Janet Bixler has joined the Administrative Office of the Courts as a Business Analyst for researching the needs for a unified case management system. She has served as a business analyst, technical writer, and project manager in the technology industry. Ms Bixler has expertise in researching current information technology processes, developing new processes, and documenting and training those processes to applicable users. Ms. Bixler earned her bachelor’s degree in journalism with a minor in political science from the University of Kentucky. She has completed information technology classes at the Kentucky Community & Technical College System.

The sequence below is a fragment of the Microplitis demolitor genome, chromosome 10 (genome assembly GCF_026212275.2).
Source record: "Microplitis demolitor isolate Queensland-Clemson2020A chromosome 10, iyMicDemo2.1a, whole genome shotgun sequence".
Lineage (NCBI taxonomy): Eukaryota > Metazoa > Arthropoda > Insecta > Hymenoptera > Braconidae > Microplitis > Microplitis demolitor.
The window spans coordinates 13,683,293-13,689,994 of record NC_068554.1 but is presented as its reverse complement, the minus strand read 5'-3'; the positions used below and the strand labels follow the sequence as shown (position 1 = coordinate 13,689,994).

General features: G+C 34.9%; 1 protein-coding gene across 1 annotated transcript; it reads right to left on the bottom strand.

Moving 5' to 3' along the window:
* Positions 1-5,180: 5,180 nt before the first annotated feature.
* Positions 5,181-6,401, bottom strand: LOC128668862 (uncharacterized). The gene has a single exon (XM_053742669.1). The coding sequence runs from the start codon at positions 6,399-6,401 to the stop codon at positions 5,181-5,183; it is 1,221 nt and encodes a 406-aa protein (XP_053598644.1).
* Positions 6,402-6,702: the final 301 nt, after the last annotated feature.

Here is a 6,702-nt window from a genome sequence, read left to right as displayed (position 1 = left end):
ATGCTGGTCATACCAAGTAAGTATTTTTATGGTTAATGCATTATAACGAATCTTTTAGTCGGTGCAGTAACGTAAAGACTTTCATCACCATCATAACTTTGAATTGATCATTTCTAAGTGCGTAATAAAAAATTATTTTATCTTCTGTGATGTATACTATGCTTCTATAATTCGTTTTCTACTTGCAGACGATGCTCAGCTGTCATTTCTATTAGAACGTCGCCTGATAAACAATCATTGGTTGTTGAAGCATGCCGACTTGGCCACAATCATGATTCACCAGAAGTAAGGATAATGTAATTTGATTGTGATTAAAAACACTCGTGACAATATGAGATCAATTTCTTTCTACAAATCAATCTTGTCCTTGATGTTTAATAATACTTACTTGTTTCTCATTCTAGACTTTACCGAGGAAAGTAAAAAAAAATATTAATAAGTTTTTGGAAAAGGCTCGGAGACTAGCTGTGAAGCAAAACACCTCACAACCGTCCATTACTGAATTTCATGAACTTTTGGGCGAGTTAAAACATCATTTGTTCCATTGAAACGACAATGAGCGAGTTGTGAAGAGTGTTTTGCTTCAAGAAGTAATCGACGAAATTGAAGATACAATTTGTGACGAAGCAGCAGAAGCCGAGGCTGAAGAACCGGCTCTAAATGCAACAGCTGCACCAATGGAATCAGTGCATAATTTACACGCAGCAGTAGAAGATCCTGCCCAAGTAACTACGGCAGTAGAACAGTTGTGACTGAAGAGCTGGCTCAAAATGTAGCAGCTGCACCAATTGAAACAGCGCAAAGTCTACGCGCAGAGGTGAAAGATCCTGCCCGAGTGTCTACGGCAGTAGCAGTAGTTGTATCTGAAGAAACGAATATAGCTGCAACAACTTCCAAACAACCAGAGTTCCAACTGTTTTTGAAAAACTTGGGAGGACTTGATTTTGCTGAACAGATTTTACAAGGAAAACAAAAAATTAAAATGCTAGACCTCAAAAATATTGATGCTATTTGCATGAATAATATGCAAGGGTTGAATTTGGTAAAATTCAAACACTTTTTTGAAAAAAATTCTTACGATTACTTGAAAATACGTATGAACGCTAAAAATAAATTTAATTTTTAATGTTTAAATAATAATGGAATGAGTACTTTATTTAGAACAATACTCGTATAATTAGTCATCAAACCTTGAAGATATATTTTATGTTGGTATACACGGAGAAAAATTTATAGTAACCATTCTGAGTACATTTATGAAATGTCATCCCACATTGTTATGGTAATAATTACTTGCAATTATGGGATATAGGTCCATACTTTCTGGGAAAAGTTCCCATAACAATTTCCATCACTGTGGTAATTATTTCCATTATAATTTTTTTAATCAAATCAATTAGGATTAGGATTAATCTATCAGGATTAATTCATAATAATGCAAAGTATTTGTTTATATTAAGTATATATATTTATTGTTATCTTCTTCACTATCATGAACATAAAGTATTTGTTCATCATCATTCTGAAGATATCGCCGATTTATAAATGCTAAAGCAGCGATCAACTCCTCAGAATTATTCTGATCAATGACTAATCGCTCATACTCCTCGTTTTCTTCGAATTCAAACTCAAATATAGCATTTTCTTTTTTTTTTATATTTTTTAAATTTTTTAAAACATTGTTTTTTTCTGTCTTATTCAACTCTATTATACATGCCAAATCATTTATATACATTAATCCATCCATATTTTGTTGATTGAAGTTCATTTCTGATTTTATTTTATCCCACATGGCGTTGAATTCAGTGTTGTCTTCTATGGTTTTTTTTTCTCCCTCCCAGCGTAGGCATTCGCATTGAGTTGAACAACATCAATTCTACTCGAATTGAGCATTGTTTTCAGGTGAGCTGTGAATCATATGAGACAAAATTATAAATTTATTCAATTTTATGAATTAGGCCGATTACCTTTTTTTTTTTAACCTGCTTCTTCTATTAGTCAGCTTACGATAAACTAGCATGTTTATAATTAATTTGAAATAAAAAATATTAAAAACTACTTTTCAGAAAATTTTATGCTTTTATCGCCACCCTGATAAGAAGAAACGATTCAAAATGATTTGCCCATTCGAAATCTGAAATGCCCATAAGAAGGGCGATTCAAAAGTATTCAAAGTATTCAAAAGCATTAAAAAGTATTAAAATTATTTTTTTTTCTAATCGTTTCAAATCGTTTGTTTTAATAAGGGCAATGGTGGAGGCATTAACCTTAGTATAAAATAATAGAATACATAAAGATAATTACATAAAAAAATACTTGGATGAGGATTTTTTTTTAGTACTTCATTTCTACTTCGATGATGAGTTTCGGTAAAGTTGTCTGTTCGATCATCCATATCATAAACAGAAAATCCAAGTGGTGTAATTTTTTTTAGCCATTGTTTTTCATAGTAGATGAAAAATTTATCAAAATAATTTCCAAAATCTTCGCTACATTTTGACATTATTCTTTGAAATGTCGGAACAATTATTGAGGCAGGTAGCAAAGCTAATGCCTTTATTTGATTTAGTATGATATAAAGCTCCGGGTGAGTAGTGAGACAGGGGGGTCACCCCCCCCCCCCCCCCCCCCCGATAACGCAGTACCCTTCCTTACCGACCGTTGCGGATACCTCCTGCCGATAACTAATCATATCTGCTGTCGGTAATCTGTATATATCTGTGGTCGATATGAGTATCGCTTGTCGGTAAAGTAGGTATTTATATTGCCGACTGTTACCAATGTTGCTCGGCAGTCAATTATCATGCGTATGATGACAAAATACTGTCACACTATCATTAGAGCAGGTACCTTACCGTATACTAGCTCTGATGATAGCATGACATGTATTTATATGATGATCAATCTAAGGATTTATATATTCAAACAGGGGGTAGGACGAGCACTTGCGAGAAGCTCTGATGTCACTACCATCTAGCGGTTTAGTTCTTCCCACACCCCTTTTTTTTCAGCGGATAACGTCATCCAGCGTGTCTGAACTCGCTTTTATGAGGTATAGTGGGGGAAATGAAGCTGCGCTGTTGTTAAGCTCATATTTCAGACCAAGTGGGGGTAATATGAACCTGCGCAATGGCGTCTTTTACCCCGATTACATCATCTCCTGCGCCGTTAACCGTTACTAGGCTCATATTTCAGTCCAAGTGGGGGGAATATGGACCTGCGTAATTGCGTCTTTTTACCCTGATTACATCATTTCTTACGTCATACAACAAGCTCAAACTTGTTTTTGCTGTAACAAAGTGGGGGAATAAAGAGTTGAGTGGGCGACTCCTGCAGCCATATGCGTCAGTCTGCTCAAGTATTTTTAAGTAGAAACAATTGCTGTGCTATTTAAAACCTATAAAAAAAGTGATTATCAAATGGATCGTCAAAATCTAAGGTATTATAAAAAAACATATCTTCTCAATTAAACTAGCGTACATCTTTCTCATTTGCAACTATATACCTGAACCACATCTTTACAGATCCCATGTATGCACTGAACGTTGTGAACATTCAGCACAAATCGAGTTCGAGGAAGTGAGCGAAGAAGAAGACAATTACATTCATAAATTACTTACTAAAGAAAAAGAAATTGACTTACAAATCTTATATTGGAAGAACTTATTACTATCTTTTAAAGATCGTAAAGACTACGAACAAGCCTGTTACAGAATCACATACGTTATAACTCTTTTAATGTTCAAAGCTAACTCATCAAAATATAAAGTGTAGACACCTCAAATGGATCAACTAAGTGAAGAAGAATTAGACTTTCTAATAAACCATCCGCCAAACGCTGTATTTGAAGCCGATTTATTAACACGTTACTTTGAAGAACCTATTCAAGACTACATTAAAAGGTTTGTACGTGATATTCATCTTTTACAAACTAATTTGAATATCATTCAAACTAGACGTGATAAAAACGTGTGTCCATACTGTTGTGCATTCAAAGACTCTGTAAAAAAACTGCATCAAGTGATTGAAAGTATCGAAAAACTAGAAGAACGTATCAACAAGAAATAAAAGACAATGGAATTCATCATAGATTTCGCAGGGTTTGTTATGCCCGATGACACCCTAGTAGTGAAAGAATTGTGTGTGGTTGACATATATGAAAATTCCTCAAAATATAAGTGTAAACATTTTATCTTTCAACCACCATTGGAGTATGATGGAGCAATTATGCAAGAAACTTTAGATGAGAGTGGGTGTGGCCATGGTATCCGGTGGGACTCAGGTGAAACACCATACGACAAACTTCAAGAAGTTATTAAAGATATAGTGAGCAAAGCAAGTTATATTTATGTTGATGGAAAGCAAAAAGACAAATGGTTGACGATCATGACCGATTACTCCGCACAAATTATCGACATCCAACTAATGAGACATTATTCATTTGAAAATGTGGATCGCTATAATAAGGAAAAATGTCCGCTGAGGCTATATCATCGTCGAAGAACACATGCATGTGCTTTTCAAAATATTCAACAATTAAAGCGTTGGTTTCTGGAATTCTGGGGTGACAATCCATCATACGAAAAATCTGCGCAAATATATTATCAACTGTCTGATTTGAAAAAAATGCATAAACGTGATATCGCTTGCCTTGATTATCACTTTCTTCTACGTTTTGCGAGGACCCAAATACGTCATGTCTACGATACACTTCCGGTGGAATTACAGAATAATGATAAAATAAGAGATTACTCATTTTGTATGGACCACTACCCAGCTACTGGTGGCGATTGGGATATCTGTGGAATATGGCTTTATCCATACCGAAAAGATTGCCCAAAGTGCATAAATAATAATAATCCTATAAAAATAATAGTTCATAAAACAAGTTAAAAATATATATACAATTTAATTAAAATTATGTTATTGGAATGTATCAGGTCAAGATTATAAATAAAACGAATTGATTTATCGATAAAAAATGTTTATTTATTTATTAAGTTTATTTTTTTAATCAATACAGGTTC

Jean Conn serves as a Business Analyst for the Administrative Office of the Courts. She will work with a newly appointed project team to research and document the business needs for a new case management system. Mrs. Conn was a Project Manager and Business Analyst for Humana, Automatic Data Processing, Kindred Healthcare and Brown & Williamson Tobacco. She has extensive experience working as a liaison between Information Technology and the business users. Mrs. Conn has implemented a variety of systems such as HRIS, benefits enrollment, medical insurance, and clinical systems. She graduated from Sullivan Junior College majoring in computer programming. She also attended Sullivan University and Bellarmine University.